Just like The Witcher, though, it takes a certain kind of storytelling to work with that model.
Where the first season of The Witcher is best viewed as a single story told in eight chapters, season 1 of The Mandalorian is more akin to eight, self-contained stories with a recurring theme and characters.
Sure, The Mandalorian features an over-arching narrative that (eventually) ties all of the episodes together, but tonally and thematically, each episode feels distinctly different from the others. The sixth episode in the season is a classic heist story, for example, while the fourth episode is a spin on the popular Seven Samurai tale of strangers hired to defend a town from bandits.
If it all feels a bit familiar, it’s because The Mandalorian would be right at home among the sort of TV programming that has been the standard for generations — and that’s part of what makes it so appealing. The Mandalorian is great TV based on one of the world’s most popular franchises, presented in the most familiar way possible. That certainly has a lot to do with why the show seems to hit all the right notes for audiences. (Not to mention, the terminally adorable “Baby Yoda.”)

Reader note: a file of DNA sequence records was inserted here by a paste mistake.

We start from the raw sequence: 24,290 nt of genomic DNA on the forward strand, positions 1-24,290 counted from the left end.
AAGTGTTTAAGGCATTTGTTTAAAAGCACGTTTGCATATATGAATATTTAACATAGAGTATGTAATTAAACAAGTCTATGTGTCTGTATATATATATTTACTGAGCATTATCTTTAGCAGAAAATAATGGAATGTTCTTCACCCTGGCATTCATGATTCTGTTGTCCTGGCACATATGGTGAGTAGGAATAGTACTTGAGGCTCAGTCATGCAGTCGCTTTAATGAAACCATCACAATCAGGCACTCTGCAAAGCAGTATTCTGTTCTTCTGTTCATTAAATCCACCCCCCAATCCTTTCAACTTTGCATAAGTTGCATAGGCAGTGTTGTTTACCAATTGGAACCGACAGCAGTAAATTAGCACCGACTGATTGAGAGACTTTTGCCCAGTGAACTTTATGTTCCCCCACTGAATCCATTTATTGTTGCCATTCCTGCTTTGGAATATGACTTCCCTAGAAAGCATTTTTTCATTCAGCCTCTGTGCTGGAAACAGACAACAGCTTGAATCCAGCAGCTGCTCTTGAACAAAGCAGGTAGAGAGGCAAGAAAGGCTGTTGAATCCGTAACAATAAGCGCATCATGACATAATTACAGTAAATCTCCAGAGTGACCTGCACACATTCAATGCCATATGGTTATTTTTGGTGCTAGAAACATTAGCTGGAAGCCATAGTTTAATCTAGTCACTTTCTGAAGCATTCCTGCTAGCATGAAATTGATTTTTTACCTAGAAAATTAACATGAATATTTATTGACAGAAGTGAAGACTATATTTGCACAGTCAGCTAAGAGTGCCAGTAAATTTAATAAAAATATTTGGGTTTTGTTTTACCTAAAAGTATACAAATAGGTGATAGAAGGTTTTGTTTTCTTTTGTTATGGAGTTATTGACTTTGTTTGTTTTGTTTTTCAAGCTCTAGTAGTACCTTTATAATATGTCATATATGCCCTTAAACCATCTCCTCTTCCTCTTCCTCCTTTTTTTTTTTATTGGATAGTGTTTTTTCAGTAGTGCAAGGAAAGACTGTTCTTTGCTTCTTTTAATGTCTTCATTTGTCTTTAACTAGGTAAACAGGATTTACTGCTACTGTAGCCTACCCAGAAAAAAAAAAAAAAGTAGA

There’s no shortage of debate over which is better — the binge-friendly Netflix approach or the traditional, episodic releases favored by other streamers — but the success of The Witcher and The Mandalorian are proof that both models have their place in a rapidly expanding streaming landscape.
Good storytelling is the most important quality any project can have. But if there’s anything we can learn from the success of both of these shows, it’s that the traditional idea of TV content is more fluid now than it’s ever been. Streaming services have thrown out the long-established rules, and with them, the limitations around the stories we’re exposed to and the options we have for experiencing them.
Instead of arguing about which model is the “right” one for TV, let’s celebrate the success of both models for giving us two excellent shows in The Witcher and The Mandalorian. No matter how we watch them, they both add up to great TV.